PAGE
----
But outside of that, I do try to do something new and different as often as I can. I do think of food and cooking as HUGE part of my life, that I enjoy, so culinary speaking, I am always looking for new things to eat and cook.

          But, I constantly look for new things to do, ne

  • by sl4shd0rk (755837) on Monday February 11, 2013 @11:50AM (#42860419)
    #!/bin/bash

    while [ 1 ]; do
       wget -q https://twitter.com/YourAnonNews -O /tmp/aa1.txt
       wget -q https://plus.google.com/117604887745850959716 -O /tmp/aa2.txt
       wget -q http://anonnews.org/ -O /tmp/aa3.txt

       egrep '(meetup|protest|flashmob|operation|torrent|TPB)' /tmp/aa*txt | mail -s '+0p 53cr3tz' opswatch@raytheon.com
       sleep 300
    done
    • by DeTech (2589785)
      It Raytheon... It's gonna have to be a dos script.
  • I know Linchpin theory is a lame reference, but this story does suggest its validity.

    tldr: The Riot program can be used for social engineering, but social engineering can be used to render its inferences invalid and therefore dangerously unreliable.

    Any chance this system can be used to trigger events, like, say, riots? Think about it. It's easy to observe social network and make statistical inferences about group behavior afk or not.

    But that behavior is affected by the very data being measured; it is a de

  • and all of our problems are solved!

  • No fb account, no twitter account, no google+ account (except for that default one they evidently made for me and keep telling me I should check).

    When do they decide I'm an antisocial psychopath who gets bumped to the top of the watch lists?

    • It's already been done.
    • by tehcyder (746570)

      No fb account, no twitter account, no google+ account (except for that default one they evidently made for me and keep telling me I should check).

      When do they decide I'm an antisocial psychopath who gets bumped to the top of the watch lists?

      Most political activists, protesters or terrorists are not antisocial. I imagine you might rate an interest if there's a spate of arson attacks or animal mutilations in your neighbourhood though.

  • Programmer ethics? (Score:5, Interesting)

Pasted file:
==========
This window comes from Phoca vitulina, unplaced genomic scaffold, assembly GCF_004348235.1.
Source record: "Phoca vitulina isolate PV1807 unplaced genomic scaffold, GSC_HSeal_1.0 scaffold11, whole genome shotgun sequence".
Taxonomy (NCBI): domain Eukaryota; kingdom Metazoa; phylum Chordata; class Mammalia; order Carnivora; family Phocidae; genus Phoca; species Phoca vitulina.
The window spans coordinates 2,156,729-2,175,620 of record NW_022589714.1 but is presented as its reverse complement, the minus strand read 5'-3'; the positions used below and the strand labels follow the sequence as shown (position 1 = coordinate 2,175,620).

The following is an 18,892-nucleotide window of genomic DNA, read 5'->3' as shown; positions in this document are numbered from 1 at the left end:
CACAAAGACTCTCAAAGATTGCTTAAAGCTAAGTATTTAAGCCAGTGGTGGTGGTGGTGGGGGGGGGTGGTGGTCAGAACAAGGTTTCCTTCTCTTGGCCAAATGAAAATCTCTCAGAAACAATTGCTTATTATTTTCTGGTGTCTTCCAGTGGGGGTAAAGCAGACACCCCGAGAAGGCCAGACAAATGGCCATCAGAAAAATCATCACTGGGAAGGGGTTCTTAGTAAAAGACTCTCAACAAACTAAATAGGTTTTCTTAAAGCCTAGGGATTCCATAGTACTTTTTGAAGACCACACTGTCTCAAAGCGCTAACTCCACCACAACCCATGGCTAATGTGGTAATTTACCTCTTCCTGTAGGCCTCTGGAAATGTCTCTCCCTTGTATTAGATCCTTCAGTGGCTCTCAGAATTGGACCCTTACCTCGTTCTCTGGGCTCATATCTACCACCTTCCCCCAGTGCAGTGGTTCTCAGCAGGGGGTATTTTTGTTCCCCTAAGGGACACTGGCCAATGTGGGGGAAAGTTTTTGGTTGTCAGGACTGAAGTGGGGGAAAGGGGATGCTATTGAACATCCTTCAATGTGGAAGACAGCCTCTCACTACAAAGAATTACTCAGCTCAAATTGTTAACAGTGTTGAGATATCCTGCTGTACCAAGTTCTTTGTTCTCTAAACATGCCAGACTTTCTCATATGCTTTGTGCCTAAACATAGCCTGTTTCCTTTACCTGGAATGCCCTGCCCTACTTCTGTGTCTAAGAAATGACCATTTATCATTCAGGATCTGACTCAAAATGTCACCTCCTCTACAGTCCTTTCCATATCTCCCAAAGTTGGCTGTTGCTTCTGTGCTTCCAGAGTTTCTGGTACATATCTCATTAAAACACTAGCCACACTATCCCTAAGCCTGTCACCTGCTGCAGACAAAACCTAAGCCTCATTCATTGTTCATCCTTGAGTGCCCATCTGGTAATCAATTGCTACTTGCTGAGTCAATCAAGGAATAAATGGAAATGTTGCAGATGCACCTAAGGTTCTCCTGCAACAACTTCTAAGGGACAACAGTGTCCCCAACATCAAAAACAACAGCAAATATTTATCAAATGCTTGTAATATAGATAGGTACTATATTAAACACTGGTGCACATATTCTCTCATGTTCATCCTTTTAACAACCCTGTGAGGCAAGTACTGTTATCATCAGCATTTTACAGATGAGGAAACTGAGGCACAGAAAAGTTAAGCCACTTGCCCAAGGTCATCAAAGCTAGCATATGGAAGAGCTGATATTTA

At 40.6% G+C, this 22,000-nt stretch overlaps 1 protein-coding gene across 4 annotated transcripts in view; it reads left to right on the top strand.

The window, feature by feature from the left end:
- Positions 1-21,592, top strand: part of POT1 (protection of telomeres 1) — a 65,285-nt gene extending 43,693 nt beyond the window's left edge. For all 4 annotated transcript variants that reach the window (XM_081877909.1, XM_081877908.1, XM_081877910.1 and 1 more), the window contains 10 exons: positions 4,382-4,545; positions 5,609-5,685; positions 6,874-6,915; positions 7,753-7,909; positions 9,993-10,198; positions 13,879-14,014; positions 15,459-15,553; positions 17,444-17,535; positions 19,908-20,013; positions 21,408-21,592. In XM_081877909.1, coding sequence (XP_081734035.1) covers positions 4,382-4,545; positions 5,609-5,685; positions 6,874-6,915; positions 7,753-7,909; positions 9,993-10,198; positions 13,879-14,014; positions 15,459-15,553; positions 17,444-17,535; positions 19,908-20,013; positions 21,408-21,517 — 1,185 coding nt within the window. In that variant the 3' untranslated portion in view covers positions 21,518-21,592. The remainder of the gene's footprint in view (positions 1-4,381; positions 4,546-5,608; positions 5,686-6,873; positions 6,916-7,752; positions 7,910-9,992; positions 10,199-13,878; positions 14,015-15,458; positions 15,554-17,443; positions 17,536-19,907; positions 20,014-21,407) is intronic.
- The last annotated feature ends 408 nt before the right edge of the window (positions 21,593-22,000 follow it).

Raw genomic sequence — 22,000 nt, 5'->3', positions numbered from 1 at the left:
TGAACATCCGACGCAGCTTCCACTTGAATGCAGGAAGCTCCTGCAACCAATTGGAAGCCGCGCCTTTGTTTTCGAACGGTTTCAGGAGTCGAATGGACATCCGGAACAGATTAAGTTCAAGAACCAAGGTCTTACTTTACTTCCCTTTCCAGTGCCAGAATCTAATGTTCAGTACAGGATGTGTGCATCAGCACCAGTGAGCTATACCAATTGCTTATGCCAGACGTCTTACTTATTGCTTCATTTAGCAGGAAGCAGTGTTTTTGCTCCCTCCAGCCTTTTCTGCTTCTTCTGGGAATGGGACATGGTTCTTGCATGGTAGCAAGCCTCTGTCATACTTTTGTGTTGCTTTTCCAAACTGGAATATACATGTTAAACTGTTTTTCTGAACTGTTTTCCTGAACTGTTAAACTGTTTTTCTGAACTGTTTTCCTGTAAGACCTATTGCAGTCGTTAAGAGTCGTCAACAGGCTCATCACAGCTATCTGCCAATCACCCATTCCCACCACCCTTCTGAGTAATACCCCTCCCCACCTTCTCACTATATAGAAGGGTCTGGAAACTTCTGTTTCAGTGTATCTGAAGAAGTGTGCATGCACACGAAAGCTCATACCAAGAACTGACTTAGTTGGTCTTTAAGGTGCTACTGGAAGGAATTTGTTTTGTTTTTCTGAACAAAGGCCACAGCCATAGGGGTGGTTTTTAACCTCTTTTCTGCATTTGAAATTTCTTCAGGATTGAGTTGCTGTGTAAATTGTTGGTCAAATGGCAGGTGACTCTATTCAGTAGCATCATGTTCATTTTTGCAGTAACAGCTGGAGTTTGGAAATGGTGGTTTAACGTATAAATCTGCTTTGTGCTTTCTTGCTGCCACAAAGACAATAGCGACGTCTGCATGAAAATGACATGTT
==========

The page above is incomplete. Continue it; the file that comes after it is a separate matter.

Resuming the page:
by Okian Warrior (537106) on Monday February 11, 2013 @12:21PM (#42860941) Homepage Journal

    I've often wondered about the programmers who write these software packages.

    The stereotype programmer is young, bright, scientific, idealistic, and concerned for global issues.

    And yet, big companies have no problem staffing teams to write the software for predator drones, Carnivore [wikipedia.org], Total Information Awareness [wikipedia.org], and other packages which are used to violate human rights.

    Where do these "programmers of dubious character" come from?

    Many programmers say (when I ask) that they have high moral standards - more so than (they say) the average person. And yet, they work on all sorts of sketchy things.

    Can anyone explain the disconnect? Is there a level of "bravery" associated with morality (ie - I'm against *this*, but not willing to lose my job over it)? Are moral arguments here (for example) just blowing smoke?

    • by the eric conspiracy (20178) on Monday February 11, 2013 @12:41PM (#42861329)

      Well, you have two data points. The existence of all sorts of software designed to take advantage of information easily available on the internet, and a 'feeling' that programmers possess some special moral character. The answer to this conflict is obvious.

      The idea that programmers have some special moral character is nonsense.

    • If we rephrase your question into "Why do people obey when they get ordered to do bad things?" then this TED talk by Philip Zimbardo [ted.com] may explain some of the core problems with that (although it obviously shows much more extreme cases, sometimes even hard to watch.)